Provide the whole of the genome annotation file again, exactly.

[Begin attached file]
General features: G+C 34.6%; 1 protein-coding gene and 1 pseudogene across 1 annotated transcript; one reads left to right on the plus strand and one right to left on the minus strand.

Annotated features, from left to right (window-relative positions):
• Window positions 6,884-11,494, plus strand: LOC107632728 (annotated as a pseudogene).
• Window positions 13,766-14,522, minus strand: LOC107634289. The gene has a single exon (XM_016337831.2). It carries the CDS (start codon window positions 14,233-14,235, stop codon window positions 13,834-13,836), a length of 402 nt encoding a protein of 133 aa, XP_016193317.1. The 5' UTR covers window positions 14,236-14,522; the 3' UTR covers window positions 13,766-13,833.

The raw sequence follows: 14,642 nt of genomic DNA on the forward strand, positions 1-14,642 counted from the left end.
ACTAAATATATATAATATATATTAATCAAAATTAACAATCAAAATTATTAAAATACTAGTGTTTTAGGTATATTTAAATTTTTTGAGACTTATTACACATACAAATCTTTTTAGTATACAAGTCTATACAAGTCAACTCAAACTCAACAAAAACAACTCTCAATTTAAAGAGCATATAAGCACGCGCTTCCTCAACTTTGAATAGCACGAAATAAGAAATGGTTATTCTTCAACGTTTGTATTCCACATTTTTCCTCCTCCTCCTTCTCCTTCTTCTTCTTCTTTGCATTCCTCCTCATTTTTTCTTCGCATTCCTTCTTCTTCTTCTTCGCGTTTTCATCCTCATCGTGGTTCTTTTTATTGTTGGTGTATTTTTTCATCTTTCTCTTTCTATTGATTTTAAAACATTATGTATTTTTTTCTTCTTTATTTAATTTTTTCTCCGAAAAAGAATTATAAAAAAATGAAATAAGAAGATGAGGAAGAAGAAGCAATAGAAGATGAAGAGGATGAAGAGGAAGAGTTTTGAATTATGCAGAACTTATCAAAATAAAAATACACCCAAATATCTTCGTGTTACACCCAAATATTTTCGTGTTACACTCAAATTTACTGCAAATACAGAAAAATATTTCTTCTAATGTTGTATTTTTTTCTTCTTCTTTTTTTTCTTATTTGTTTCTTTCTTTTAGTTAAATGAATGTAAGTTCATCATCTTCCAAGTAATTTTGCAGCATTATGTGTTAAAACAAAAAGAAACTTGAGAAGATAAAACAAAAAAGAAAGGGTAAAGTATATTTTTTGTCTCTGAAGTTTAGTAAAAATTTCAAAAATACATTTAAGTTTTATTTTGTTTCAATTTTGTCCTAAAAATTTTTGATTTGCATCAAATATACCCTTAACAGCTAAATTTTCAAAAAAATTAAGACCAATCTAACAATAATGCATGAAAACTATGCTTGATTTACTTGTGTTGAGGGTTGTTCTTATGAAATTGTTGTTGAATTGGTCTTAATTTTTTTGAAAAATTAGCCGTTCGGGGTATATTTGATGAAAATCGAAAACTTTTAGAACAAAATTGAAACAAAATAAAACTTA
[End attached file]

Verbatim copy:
General features: G+C 34.6%; 1 protein-coding gene and 1 pseudogene across 1 annotated transcript; one reads left to right on the plus strand and one right to left on the minus strand.

Annotated features, from left to right (window-relative positions):
• Window positions 6,884-11,494, plus strand: LOC107632728 (annotated as a pseudogene).
• Window positions 13,766-14,522, minus strand: LOC107634289. The gene has a single exon (XM_016337831.2). It carries the CDS (start codon window positions 14,233-14,235, stop codon window positions 13,834-13,836), a length of 402 nt encoding a protein of 133 aa, XP_016193317.1. The 5' UTR covers window positions 14,236-14,522; the 3' UTR covers window positions 13,766-13,833.

The raw sequence follows: 14,642 nt of genomic DNA on the forward strand, positions 1-14,642 counted from the left end.
ACTAAATATATATAATATATATTAATCAAAATTAACAATCAAAATTATTAAAATACTAGTGTTTTAGGTATATTTAAATTTTTTGAGACTTATTACACATACAAATCTTTTTAGTATACAAGTCTATACAAGTCAACTCAAACTCAACAAAAACAACTCTCAATTTAAAGAGCATATAAGCACGCGCTTCCTCAACTTTGAATAGCACGAAATAAGAAATGGTTATTCTTCAACGTTTGTATTCCACATTTTTCCTCCTCCTCCTTCTCCTTCTTCTTCTTCTTTGCATTCCTCCTCATTTTTTCTTCGCATTCCTTCTTCTTCTTCTTCGCGTTTTCATCCTCATCGTGGTTCTTTTTATTGTTGGTGTATTTTTTCATCTTTCTCTTTCTATTGATTTTAAAACATTATGTATTTTTTTCTTCTTTATTTAATTTTTTCTCCGAAAAAGAATTATAAAAAAATGAAATAAGAAGATGAGGAAGAAGAAGCAATAGAAGATGAAGAGGATGAAGAGGAAGAGTTTTGAATTATGCAGAACTTATCAAAATAAAAATACACCCAAATATCTTCGTGTTACACCCAAATATTTTCGTGTTACACTCAAATTTACTGCAAATACAGAAAAATATTTCTTCTAATGTTGTATTTTTTTCTTCTTCTTTTTTTTCTTATTTGTTTCTTTCTTTTAGTTAAATGAATGTAAGTTCATCATCTTCCAAGTAATTTTGCAGCATTATGTGTTAAAACAAAAAGAAACTTGAGAAGATAAAACAAAAAAGAAAGGGTAAAGTATATTTTTTGTCTCTGAAGTTTAGTAAAAATTTCAAAAATACATTTAAGTTTTATTTTGTTTCAATTTTGTCCTAAAAATTTTTGATTTGCATCAAATATACCCTTAACAGCTAAATTTTCAAAAAAATTAAGACCAATCTAACAATAATGCATGAAAACTATGCTTGATTTACTTGTGTTGAGGGTTGTTCTTATGAAATTGTTGTTGAATTGGTCTTAATTTTTTTGAAAAATTAGCCGTTCGGGGTATATTTGATGAAAATCGAAAACTTTTAGAACAAAATTGAAACAAAATAAAACTTA